Friday, November 6, 2015

Travels with Shirley (Part II)

When I first heard about Pompeii as a child, I was intrigued, and I have wanted to see it ever since. Sorrento made an ideal base for exploring the excavations at Pompeii and Herculaneum, as well as the museum in Naples that includes most of the artifacts. (Many of the mosaics, sculptures, and frescoes at Pompeii are reproductions. The originals are in the museum. Herculaneum has more items left in situ.)

We were amazed at the size of Pompeii! We had planned to do a quick tour on our own, using the self-guided tour from the Rick Steves' guidebook. We should have booked a guide from the start, because it was warm. By the time we did the overview, we were too tired to go on. Still, we saw the highlights of that famous city, destroyed by an eruption of Vesuvius in 79 A.D.

The Roman theater is still used for some performances.

The streets had stepping stones for pedestrians to cross the street without getting their feet wet when it rained. The spaces allowed carts to roll through unimpeded.

Pompeii and Herculaneum had some large villas and many apartments. The apartment-dwellers took most of their meals outside, because they lacked cooking facilities. Each neighborhood had its own "cafeteria," like this one with holes for jars of food.

The inhabitants, like citizens of Rome throughout the empire, enjoyed their public baths. With fresh water brought  by aqueduct from the mountains, heated floors, and pleasing decorations, the baths were a comfortable place to socialize.

The small channels on the side of the dome are to capture condensed water that then
runs down the side to be collected.
This fountain includes an inscription identifying how much it cost and the officials who had it installed. A sort of "your tax dollars at work" sign.  (I was reminded of my father who, when seeing road repairs for long-standing potholes, would remark,  "I'll bet Benton Bangs [the county commissioner] is up for re-election this year.")

When we visited the archeological museum in Naples and viewed some of the artworks, we began to appreciate the luxury that some of the wealthier inhabitants of Pompeii and Herculaneum enjoyed nearly 2000 years ago.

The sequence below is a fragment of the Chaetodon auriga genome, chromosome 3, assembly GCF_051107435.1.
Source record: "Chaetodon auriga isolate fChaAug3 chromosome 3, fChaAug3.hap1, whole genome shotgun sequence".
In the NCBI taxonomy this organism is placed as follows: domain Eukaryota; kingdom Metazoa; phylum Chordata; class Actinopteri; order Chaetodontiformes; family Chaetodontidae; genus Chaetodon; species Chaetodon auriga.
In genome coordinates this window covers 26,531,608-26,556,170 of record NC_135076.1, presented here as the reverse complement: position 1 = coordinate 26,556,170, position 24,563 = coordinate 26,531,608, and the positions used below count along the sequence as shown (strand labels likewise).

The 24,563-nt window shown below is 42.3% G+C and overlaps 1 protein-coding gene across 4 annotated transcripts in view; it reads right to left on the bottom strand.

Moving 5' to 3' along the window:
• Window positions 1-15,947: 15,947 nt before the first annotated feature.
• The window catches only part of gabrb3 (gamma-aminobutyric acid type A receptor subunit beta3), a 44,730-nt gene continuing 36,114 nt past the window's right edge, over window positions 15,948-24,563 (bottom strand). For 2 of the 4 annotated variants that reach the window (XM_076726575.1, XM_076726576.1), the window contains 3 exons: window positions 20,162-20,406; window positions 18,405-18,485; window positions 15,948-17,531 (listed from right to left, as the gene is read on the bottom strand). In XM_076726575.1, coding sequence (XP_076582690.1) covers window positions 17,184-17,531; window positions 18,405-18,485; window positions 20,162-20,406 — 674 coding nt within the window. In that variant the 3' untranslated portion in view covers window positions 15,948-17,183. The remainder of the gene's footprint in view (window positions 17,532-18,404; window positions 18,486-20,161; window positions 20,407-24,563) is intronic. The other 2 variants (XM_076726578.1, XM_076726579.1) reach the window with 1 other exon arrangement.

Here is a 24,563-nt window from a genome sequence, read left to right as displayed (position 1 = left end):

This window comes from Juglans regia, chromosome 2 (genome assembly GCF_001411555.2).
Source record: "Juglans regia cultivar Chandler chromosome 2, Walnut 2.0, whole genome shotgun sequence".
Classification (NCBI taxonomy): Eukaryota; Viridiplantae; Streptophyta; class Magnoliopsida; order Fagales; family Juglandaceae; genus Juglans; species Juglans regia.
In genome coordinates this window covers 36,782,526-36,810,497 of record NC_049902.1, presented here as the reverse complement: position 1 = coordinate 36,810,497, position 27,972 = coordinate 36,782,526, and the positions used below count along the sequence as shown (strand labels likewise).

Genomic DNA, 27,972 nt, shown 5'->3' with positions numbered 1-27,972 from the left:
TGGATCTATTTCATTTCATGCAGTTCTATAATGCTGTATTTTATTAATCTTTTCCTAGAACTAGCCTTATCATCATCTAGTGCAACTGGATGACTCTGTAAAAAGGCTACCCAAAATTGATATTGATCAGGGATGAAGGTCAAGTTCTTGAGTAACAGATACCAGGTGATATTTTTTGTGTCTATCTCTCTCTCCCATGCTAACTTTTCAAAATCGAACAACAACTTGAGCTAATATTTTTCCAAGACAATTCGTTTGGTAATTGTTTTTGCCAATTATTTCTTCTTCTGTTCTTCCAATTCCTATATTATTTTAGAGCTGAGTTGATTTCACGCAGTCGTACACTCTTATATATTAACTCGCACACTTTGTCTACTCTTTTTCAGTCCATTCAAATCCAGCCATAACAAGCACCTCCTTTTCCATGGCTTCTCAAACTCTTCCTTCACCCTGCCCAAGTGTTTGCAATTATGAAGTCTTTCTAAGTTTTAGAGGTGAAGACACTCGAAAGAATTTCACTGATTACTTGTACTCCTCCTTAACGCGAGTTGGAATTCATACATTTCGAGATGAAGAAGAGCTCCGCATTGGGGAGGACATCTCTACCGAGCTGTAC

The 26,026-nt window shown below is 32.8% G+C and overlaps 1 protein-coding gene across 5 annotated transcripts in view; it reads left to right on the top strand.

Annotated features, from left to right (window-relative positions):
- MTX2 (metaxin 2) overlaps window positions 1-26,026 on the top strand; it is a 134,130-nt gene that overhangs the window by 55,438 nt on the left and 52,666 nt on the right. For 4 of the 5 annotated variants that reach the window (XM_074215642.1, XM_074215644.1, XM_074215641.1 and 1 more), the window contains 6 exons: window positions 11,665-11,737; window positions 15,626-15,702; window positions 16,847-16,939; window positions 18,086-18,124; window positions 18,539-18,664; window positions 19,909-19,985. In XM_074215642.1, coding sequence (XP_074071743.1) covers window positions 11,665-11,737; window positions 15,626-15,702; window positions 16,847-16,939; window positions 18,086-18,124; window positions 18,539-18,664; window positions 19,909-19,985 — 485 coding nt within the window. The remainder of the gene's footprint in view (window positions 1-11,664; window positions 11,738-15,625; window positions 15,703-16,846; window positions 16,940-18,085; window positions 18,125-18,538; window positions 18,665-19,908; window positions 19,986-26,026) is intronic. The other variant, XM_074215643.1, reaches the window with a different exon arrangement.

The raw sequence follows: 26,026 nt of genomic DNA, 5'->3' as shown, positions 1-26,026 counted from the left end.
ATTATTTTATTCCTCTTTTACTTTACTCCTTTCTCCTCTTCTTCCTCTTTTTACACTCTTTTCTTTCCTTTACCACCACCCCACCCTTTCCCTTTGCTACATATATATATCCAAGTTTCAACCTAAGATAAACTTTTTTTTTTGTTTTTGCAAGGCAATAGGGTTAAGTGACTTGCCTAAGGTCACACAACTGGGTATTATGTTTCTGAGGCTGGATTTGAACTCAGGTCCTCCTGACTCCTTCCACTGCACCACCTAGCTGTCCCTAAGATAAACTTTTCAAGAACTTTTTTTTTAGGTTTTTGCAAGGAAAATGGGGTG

I loved the two fawn statues!

Imagine having mosaics like this in your floors.

This figure and several others, including the fawns, were from a single villa.
 Maybe the owner was the Bill Gates of Pompeii?
Herculaneum was also destroyed by the eruption. For years, it was thought the citizens had all left by sea. But in the 20th Century, several bodies were discovered, where they had cowered in the port's warehouses. Overcome quickly, by toxic vapors, they had not chance. In Pompeii, where ash was the biggest problem, more people had time to escape.

The sad fate of the people who sheltered together in the warehouses.

A week or so later in Rome, Kevin and I saw a Henry Moore exhibit, which included a couple of his prints of people huddled in the London Underground during the Blitz. I was struck by the similarity--two different disasters, separated by time, one natural, one man-made. But one thing doesn't change: human beings cling to one another in times of danger, sometimes with a happy resolution and sometimes in vain.

Are we really so different from the people who lived in Herculaneum and Pompeii?

Note: After several changes, this template seems to have been corrupted, There are 
line-spacing and centering issues that I was not able to fix. I'll try later.


  1. Wow! What beautiful pictures. The people of Pompeii were so advanced, it's amazing.

  2. I love the painting of the man standing in the building. Was that painted on a wall?